Charles Taylor's Secular Age and the American Zodiac

Paul Harvey

In "Higher Times in the Bible Belt," John Schmalzbauer considers why historians have not been discussing Charles Taylor's A Secular Age. Part of it has to do with the relative lack of social history in the work, of the kind that has most interested American religious historians of late. Of the work, Jon Butler has noted the lack of attention to the "experiences of ordinary people."

Butler draws on a deep knowledge of colonial American religion, noting that eighteenth-century observers found a combination of belief and unbelief. Together with recent scholarship on medieval and early modern Europe, such accounts challenge Taylor’s tendency to dichotomize the sacred and the secular.

Noting the interaction of the sacred and secular in the lives and practices of ordinary Americans, Schmalzbauer calls attention to one recent example, in Richard Callahan's Subject to Dust:

Focusing on twentieth-century Appalachia, historian Richard J. Callahan documents the persistence of such beliefs in Work and Faith in the Kentucky Coal Fields. Discussing the role of religion in everyday life, he describes how residents used the signs of the Zodiac to govern sowing and reaping, justifying such practices with appeals to both the Bible and the farmer’s almanac.

Some more potential material along the same lines: John Fea calls attention to the latest edition of Early American Studies, just as I had been using from that journal a very interesting piece, from a few years back, by Sarah Rivett: "Empirical Desire: Conversion, Ethnography, and the New Science of the Praying Indian" (Project Muse access required). Rivett has a fascinating passage about how English apostles of the 17th century sought to "hear" in Indian conversion voices the sound of authentic Christian primitivism; when they heard instead the same Puritan rhetoric that they had taught them, they heard it as false. There's much else of interest there, too.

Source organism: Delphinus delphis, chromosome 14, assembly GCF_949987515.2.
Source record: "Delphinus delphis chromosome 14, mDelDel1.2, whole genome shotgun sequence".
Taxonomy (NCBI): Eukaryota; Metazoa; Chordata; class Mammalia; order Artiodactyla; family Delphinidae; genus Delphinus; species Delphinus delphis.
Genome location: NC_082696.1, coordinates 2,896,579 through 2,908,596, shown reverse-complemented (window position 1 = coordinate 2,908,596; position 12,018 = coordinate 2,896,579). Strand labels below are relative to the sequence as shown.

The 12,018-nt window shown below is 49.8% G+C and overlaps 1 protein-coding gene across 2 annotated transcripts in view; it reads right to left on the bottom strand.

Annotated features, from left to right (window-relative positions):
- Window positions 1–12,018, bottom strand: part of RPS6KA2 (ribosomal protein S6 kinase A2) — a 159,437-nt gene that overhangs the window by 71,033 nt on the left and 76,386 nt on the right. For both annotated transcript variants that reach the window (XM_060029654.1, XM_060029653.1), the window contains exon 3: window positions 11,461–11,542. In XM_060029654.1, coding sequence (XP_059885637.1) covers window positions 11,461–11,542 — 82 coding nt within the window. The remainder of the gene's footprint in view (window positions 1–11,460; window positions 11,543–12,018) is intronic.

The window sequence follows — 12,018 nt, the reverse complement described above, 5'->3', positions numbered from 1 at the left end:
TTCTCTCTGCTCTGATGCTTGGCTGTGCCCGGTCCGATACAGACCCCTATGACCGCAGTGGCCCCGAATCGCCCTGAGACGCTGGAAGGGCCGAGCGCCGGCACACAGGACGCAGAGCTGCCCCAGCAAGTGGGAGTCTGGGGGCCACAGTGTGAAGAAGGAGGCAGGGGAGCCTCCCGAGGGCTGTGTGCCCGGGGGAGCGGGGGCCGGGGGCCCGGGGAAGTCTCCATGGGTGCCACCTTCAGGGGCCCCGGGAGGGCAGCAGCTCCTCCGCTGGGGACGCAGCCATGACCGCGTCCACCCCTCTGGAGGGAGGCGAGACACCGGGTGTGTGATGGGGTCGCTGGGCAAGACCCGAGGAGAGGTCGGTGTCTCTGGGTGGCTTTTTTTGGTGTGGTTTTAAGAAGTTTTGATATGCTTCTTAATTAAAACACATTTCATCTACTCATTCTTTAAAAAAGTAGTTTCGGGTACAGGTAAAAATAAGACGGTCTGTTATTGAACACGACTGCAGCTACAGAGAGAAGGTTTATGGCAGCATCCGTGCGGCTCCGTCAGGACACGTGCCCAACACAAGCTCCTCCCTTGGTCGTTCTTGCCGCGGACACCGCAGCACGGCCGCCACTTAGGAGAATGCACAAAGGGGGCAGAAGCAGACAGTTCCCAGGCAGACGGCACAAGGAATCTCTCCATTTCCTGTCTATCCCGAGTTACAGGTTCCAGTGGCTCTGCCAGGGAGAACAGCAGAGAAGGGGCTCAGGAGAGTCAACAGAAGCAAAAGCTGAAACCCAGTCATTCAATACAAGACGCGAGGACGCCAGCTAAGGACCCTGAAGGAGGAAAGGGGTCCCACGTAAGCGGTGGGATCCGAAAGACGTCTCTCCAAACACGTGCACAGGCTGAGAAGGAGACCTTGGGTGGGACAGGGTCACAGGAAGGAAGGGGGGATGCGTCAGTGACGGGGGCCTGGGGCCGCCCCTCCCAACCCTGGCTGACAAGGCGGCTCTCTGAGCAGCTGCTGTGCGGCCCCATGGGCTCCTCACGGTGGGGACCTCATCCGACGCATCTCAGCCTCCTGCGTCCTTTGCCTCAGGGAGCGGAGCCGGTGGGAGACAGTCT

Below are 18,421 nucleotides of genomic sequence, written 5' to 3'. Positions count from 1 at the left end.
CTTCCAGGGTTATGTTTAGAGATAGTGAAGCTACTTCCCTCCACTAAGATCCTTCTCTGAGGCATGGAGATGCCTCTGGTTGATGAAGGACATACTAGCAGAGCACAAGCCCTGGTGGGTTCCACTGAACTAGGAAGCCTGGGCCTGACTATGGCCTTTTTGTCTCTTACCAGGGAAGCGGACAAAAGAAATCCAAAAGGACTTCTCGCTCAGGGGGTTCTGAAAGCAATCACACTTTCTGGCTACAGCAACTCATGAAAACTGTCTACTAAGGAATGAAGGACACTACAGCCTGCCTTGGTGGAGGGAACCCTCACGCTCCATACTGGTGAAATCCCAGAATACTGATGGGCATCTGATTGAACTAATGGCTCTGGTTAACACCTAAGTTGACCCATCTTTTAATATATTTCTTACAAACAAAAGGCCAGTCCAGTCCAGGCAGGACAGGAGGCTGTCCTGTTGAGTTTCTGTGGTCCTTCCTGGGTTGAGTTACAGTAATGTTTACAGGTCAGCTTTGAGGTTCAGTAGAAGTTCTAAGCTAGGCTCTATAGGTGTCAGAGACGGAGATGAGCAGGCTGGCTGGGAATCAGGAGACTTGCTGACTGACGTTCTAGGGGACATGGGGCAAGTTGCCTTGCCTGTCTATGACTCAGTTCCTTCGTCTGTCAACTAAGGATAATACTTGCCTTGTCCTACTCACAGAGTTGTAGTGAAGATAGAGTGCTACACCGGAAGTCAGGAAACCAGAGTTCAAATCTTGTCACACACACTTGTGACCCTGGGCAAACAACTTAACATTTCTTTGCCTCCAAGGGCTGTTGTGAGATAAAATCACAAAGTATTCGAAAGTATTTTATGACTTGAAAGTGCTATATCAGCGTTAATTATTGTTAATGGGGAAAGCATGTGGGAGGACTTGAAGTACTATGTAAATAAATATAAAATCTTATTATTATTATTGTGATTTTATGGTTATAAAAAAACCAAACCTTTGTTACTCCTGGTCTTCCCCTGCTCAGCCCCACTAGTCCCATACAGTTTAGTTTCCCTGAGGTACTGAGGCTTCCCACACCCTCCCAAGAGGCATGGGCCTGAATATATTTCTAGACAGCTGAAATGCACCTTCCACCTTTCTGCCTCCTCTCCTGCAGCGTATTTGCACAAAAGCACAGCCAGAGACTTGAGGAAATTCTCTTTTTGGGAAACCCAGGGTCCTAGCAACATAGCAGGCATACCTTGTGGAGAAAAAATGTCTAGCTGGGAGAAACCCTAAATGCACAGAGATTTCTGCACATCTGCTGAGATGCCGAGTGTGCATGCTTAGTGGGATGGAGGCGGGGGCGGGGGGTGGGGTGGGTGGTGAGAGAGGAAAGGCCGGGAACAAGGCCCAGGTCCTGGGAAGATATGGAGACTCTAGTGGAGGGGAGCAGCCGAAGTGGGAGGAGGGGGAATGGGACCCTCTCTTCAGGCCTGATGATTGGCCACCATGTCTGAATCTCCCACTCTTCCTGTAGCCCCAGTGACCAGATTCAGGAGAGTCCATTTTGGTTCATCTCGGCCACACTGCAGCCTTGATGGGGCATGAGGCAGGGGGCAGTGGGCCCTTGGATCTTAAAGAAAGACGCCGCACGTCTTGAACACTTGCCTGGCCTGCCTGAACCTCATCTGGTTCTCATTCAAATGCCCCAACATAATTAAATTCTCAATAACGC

The new edition of Early American Studies features a piece by T. J. Tomlin, "Astrology's from Heaven not from Hell: The Religious Significance of Early American Almanacs." Hope to get to that soon, or perhaps one of our readers can and give us a synopsis.


Anonymous said…
Perhaps historians have ignored Taylor's work simply because it's so freaking long? Honestly, who has time to read a 700 page book by a philosopher? I've thought about reading it myself, but have yet to crack the cover.
Randall said…
I recall hearing an editor, won't say who, telling me that he/she didn't like the writing style. Anyone else thought that?
Anonymous said…
I thought Taylor's book was absolutely brilliant and have used its main concepts in several articles I've written recently (they just haven't been published yet because of publication lag times). I think the argument about faith having to prove itself (rather than something assumed to be true) is quite right.
Kristi said…
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Rusty Hawkins said…
I'm with Ed. I read Taylor as part of a faculty colloquium this semester and it is an amazing book. While the writing style and length are a bit daunting, it has concepts that are incredibly useful for many different areas of religious history.

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